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Born in the city of Geelong, just outside of Melbourne, Wentworth is a 25 year old emerging pop artist who's mission is to help outsiders fit in and not feel alone. 

Frequenting Los Angeles to write in sessions for pop stars, Wentworth is back in the scene after a few years away and is entering with a bang at the Australian ARIA awards. 

Wentworth splits time between Melbourne and Los Angeles but now largely lives in Australia, especially through COVID. 

Aside from being gay and an advocate for LGBTQI+, Wentworth has always felt like an outsider and has suffered immensely from various mental health issues which he now advocates for. 

"LA is a second home for me," he comments 'all my stuff is there and that includes a lot of close friends'. 

One of Wentworth's main goals in the music scene is writing for other artists. 

'Most of the hundreds of songs I've written don't fit me as an artist so I like to pitch them elsewhere,'. 

Wentworth has been in sessions for the likes of Rihanna, Ariana Grande and Skrillex, to name a few. 

Wentworth grew up in a small country town outside rural Melbourne- population 44 people - and in a relatively poor family.

Wentworth felt segregated from people from a young age, including his family. He moved in the shed when he was just 13 and decked it out to be a creative wonderland.

'I had a piano and a big suitcase full of classic iconic movies.' Film iconography has shaped a lot of Wentworth's vision.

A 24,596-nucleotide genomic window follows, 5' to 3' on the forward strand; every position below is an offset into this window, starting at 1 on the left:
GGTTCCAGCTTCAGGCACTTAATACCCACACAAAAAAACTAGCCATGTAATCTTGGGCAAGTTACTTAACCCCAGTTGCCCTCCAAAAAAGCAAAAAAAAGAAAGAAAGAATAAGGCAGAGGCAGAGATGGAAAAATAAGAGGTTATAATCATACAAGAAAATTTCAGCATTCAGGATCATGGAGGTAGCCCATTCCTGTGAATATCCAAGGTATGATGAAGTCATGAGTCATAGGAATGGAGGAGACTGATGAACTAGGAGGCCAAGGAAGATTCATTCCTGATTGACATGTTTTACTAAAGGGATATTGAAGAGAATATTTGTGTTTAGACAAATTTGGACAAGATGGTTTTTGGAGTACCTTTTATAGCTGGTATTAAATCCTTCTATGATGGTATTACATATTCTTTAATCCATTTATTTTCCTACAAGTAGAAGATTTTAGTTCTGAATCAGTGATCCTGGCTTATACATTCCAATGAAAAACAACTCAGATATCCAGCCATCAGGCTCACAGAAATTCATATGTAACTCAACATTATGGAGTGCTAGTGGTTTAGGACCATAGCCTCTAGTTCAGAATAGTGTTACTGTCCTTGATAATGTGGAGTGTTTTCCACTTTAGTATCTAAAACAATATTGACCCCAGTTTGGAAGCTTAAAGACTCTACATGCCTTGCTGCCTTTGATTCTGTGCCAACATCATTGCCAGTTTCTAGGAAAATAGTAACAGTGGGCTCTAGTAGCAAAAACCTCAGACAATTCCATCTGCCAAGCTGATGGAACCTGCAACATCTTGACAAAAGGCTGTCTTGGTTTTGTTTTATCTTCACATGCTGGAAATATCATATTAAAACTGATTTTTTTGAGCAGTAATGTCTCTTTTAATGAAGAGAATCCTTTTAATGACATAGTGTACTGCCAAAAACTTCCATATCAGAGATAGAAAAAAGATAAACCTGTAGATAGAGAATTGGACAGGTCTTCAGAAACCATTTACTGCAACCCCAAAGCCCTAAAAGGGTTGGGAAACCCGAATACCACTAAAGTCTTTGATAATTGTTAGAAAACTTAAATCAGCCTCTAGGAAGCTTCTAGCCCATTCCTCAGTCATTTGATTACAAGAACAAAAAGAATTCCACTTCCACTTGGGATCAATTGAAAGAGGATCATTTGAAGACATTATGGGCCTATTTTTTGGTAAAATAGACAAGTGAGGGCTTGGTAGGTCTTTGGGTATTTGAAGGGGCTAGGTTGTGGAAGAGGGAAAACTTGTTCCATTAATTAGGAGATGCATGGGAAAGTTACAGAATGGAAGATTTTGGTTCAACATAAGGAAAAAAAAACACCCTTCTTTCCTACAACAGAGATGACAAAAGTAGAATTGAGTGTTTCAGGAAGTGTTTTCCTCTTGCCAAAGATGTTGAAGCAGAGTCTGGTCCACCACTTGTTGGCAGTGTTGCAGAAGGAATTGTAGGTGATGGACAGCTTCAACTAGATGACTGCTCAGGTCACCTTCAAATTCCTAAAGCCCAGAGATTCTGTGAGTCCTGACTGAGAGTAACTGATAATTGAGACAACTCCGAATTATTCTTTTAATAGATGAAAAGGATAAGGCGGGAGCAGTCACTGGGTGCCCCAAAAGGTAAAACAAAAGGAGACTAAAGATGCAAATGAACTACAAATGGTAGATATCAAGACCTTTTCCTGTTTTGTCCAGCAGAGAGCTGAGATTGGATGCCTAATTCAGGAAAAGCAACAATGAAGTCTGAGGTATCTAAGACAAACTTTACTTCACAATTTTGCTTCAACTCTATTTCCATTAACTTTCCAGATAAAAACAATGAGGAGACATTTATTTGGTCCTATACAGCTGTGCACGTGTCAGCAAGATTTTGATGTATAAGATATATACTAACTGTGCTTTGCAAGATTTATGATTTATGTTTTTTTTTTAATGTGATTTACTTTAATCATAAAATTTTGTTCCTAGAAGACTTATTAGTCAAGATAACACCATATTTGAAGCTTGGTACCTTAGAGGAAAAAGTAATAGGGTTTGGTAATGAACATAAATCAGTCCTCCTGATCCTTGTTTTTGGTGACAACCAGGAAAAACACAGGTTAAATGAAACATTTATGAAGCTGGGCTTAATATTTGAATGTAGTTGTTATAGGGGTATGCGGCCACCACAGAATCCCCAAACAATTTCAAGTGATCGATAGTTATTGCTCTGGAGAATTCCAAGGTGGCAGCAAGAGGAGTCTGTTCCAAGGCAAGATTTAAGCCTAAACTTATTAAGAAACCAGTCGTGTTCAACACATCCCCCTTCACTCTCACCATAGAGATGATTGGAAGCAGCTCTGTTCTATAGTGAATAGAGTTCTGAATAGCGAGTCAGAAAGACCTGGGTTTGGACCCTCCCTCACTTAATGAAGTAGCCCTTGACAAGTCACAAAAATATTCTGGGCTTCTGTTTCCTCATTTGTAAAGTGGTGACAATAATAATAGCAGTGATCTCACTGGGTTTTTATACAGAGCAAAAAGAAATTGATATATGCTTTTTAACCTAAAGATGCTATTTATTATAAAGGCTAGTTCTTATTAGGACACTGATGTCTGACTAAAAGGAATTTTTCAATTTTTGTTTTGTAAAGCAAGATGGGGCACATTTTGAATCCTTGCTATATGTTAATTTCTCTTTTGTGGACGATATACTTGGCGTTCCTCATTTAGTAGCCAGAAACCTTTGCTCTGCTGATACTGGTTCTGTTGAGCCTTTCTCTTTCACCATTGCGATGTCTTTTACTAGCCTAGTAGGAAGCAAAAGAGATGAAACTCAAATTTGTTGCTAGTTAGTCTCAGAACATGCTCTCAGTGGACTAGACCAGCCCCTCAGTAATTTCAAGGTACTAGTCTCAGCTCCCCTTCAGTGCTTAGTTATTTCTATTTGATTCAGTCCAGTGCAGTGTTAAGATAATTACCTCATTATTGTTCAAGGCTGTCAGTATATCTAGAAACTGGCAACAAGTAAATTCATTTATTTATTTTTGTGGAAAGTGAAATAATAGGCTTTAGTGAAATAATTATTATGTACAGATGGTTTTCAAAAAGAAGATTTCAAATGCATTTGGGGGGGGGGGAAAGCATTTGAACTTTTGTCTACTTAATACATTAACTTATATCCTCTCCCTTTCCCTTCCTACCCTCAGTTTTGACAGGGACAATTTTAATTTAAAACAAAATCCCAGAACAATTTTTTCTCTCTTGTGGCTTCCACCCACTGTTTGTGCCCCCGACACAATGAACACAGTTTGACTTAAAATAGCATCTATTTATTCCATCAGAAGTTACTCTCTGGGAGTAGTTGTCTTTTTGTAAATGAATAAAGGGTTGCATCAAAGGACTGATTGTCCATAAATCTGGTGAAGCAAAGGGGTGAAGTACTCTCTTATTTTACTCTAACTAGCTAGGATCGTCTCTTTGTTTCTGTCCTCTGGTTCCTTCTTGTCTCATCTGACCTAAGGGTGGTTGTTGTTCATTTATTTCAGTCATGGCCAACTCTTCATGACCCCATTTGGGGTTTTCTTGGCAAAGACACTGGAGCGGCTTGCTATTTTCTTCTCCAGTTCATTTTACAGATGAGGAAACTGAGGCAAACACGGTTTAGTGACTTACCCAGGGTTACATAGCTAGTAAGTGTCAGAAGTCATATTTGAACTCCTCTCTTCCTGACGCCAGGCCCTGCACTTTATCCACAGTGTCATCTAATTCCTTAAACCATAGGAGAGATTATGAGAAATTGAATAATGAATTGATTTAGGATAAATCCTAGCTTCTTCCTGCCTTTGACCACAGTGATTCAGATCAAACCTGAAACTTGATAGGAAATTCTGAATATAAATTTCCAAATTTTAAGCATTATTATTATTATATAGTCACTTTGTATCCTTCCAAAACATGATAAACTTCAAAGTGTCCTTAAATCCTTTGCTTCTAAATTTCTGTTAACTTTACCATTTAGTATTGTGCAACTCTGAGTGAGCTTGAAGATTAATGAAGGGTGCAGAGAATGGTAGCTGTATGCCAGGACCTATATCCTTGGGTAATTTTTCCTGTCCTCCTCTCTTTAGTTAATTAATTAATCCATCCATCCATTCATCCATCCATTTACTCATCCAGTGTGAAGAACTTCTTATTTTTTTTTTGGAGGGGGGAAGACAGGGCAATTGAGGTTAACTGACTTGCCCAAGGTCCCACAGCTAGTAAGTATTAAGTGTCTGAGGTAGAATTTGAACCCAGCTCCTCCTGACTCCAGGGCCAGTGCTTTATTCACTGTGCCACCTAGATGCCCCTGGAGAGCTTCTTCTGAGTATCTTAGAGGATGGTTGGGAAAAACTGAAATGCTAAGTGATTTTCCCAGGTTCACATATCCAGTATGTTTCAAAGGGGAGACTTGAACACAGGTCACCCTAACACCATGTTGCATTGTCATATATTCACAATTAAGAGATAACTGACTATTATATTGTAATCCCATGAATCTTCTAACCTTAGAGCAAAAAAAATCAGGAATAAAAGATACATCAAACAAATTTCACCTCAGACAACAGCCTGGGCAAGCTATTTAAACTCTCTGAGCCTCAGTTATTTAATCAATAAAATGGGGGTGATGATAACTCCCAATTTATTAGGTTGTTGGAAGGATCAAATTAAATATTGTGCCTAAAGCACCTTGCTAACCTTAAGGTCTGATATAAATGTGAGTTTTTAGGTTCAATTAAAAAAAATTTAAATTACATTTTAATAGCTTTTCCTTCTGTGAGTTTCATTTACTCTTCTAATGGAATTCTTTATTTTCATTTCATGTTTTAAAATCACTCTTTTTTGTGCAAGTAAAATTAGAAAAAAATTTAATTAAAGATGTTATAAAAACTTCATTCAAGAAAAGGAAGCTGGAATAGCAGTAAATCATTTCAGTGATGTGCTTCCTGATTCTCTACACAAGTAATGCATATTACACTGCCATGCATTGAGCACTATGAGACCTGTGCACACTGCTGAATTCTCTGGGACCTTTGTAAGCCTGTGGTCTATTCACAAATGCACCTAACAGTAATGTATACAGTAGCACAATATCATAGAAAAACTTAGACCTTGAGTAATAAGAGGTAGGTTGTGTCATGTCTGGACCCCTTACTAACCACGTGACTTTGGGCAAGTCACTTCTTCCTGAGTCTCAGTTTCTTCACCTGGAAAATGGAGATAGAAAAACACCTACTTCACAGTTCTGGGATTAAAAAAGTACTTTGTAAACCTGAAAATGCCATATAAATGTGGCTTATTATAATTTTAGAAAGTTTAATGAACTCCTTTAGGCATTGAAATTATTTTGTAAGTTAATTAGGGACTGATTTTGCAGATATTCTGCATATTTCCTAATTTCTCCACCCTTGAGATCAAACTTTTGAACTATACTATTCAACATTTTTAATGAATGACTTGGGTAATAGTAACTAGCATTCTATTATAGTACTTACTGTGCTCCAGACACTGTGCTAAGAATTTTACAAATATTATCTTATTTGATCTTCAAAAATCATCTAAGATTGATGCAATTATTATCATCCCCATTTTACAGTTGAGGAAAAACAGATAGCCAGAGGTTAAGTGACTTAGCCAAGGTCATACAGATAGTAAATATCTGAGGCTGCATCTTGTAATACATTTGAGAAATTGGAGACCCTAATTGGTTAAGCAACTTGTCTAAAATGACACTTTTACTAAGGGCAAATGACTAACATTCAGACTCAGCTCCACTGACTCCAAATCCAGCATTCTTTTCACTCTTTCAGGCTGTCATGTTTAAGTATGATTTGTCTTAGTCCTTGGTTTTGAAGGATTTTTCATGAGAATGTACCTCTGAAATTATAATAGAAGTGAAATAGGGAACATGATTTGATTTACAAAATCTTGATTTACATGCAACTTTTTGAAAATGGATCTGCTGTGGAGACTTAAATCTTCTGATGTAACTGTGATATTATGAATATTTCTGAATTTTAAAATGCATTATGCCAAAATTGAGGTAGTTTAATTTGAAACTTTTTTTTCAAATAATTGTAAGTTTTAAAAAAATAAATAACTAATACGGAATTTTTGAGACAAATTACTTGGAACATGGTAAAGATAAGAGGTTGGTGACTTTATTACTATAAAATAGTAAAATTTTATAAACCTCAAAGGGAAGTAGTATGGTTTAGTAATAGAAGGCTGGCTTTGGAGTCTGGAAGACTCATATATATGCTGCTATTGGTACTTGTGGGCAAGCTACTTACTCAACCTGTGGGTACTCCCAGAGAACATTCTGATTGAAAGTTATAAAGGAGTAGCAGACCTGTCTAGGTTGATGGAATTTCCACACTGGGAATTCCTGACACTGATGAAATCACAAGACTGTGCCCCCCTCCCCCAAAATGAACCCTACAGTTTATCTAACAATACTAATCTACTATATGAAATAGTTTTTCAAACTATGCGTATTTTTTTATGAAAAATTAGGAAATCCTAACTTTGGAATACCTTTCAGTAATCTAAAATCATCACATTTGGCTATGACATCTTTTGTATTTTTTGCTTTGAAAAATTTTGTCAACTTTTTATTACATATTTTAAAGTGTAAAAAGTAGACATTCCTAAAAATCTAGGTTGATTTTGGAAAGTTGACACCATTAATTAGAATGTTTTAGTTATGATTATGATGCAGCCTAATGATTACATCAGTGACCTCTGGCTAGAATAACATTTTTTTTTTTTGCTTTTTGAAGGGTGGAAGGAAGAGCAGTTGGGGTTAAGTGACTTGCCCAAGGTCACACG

'My interpretation of being in the music industry is three parts - music, business and visual'. As you can tell from Wentworth's creative attire, he takes the aesthetic seriously. 

'How can I expect to reach the right people with my art if when they look at me I'm wearing someone else's work'. It never made sense to Wentworth why nobody else was dressed up. 

Growing up in the desolate countryside allowed Wentworth a creative licence for his ambitions as a pop artist; because nobody interfered with it. Wentworth just assumed that it was normal to wear outlandish clothes and believes its part and parcel of being in the public eye. 

'Fans are really important to me. I don't care how many there are, I just care that I'm helping them. I have a mission to ensure that anybody who has a hard time fitting in feels like they have a support system. That's why I do what I do. I like to believe that every pearl or bead on my outfit represents an ounce of courage; and when they've all come together I have enough tenacity to wear the complete outfit. Of course it's scary to dress up - but I do it anyway. I'm not brave - but I just do it anyway.'.